Designing the plumbing for a commercial kitchen can be complicated if you don’t know the specifics.

I received a phone call from a developer who asked for assistance with the plumbing for a new restaurant. After a few minutes of discussion, I realized that there was not one restaurant, but two.

The building in question is 8,000 square feet with six tenant spaces. Three of the tenant spaces are intended to be a white tablecloth restaurant. Two of the spaces are for a quick-food-type restaurant, such as a pizza parlor.

My curiosity was piqued when I asked, “What kind of white tablecloth restaurant?”

The response was not what I expected. He said, “We don’t know.”

“You have to be kidding,” I responded. If you don’t know what kind of restaurant, how is anyone supposed to design the plumbing system?

“Do you know what type of kitchen equipment will be installed?” I then asked. “Do you know the size of the commercial kitchen anticipated? Do you know how many sinks are needed? Do you know where and what type of dishwasher?”

The answer was, “No, no, no and no.”

Designing In The Blind

Basically, the plumbing design for this white tablecloth restaurant would have to be done in the blind. There is no information that can be provided. You may want to walk away from such a project, but then again, work is work.

Is it possible to design and install a plumbing system for a white tablecloth restaurant without knowing any of the specifics? Yes, but you may not get everything right.

The first thing I listed was all of the fixtures that would be necessary for such a restaurant. At a minimum, a commercial kitchen needs a three-compartment sink. The nicer, the better. There also needs to be a hand-washing sink. Most likely, a dishwasher will be installed. Of course, with any food-handling establishment, there will be a grease interceptor. One would also guess that there will be a refrigerator and freezer.

These are the basics. There could be many additional water-using and drainage-discharging fixtures. There are kettles, potato peelers, food waste grinders, pre-rinse, prep sinks, etc.

You need to locate the plumbing for these fixtures and appliances using a best-guess method. The first thing to consider is that certain fixtures and appliances must be located under a commercial kitchen exhaust hood. Any dishwasher, other than an under-the-counter type, must be located under a hood so that the steam can be exhausted. Certain kettles and appliances also may have to be installed under a hood.

While this is a code requirement - found in the mechanical code, not the plumbing code - there are instances when an exhaust hood is not necessary. When the HVAC system takes into account the increased humidity from the kitchen equipment and appliances, certain steam-generating fixtures and appliances do not have to be located under an exhaust hood.

When designing the drainage system, I am of the opinion that there are never enough floor drains and floor sinks. The ideal selection for the floor fixtures is a combination floor sink/floor drain. These are the fixtures that the various manufacturers design to be converted to a floor sink when necessary. Otherwise, they are a floor drain. Anywhere it appears that appliances, fixtures or islands may be located, a floor sink should be installed.

When sizing the drainage piping, a commercial kitchen is a location where bigger is better. Normally, I always advise that keeping a drain smaller is better. However, with a commercial kitchen, there is always the possibility that a tremendous amount of water is discharged within the same period of time. For this white tablecloth restaurant, I recommended a minimum of a 4-inch drain below ground, with consideration for a 6-inch drain. Again, you never know.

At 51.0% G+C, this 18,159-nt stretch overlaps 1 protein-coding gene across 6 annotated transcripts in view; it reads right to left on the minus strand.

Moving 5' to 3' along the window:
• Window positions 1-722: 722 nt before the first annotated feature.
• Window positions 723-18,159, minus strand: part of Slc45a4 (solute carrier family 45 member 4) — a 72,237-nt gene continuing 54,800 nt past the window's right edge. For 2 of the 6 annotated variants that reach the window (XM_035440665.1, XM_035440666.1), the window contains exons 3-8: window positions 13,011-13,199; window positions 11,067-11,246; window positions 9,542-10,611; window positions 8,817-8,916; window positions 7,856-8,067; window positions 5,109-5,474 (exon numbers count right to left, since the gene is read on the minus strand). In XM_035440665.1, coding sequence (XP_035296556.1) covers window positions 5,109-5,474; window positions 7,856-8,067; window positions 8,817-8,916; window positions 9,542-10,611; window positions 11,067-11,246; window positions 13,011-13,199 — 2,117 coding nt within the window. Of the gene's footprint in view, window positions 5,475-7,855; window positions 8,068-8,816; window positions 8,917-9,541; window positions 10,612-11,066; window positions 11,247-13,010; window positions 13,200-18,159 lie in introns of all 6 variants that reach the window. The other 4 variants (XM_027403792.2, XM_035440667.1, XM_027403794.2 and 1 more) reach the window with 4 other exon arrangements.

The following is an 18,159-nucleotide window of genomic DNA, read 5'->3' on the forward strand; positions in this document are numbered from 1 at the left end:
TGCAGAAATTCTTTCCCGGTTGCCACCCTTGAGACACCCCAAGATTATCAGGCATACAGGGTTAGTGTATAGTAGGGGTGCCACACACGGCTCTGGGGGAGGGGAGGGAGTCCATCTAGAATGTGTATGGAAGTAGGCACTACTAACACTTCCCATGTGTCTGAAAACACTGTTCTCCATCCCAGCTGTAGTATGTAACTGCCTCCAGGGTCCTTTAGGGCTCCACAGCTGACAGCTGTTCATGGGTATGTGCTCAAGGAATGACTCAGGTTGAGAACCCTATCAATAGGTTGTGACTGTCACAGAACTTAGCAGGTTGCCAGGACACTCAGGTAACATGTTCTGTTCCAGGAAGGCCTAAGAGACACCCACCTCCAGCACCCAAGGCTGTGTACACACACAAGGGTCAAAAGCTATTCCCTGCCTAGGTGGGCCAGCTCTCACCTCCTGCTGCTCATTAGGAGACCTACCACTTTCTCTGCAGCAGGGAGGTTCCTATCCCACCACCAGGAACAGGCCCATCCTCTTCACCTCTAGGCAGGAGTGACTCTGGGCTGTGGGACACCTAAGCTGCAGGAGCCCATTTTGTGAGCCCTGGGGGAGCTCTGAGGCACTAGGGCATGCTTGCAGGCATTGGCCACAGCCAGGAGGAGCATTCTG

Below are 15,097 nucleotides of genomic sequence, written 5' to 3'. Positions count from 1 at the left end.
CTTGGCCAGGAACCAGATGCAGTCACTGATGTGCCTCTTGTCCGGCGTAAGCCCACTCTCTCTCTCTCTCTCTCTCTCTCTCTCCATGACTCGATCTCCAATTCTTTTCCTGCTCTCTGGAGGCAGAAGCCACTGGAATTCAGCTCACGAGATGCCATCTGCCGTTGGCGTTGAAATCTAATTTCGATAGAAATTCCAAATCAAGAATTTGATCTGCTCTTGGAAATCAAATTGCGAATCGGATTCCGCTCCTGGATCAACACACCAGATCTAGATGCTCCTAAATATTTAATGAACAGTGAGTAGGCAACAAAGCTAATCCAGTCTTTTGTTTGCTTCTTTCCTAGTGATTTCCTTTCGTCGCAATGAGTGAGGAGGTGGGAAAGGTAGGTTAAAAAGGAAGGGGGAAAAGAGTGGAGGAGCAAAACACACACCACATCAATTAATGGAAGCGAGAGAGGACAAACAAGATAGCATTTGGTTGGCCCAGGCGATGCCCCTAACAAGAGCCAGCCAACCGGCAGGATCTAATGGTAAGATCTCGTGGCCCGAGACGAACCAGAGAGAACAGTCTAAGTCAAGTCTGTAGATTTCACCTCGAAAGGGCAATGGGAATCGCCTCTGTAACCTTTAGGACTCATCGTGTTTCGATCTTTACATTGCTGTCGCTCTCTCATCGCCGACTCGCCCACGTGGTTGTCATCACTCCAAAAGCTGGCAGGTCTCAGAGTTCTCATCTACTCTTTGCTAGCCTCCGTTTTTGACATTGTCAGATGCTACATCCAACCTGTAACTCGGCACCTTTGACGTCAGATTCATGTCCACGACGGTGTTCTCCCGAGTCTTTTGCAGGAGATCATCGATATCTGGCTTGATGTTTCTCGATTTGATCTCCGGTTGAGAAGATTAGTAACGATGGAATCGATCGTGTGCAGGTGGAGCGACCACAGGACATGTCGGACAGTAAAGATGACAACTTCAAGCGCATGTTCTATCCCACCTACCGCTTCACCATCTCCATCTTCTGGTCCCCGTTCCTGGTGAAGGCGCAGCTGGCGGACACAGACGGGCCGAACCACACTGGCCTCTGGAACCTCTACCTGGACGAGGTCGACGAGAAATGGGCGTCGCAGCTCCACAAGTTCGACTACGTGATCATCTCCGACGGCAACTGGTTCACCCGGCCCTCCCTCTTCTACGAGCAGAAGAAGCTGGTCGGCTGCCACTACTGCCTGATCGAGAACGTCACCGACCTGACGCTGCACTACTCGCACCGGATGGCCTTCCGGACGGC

I suggested a number of rough-ins of 2-inch drains for various sinks or dishwashers. The more difficult determination is which of these drains to design for discharging through a grease interceptor. With the recent changes to the plumbing codes, it is best to plan on piping everything to a grease interceptor. Dishwashers can now discharge to a grease interceptor. Similarly, food waste grinders may discharge if there is a solids interceptor ahead of the grease interceptor.

As for the design of the water piping system, again, bigger is better. Even though this white tablecloth restaurant is small in size, the minimum water piping size would be 1 inch. Consideration can even be given to providing a 1 1/4-inch water supply. Rather than a 1/2-inch supply to each sink or appliance, I provided a 3/4-inch supply. This will allow fixtures and appliances with greater water demands to be satisfied with the prepiped system.

When the water heater is considered, the easiest solution would be to pipe the water heater but not install one. Sometimes this is a viable option. However, with this developer, they want to show any prospective lessee that the water piping system is ready.

I selected a 125-gallon water heater. White tablecloth restaurants always have a high demand on hot water in a short period of time. The smallest size I considered was a 125-gallon, tank-type water heater. If more hot water is required, there can either be another tank-type water heater installed, or an instantaneous water heater added locally for the fixtures requiring additional hot water demand.

After doing all of this layout, I provided one final comment to the developer. No matter what is installed, something will be wrong. So any lease agreement must include a statement of providing the best known plumbing system for the commercial kitchen.

By adding flexibility to the piping system, it makes it easier for a lessee to modify the kitchen. This flexibility will cost the developer a higher initial cost, but this is the price that they must pay for not having all of the information regarding the restaurant.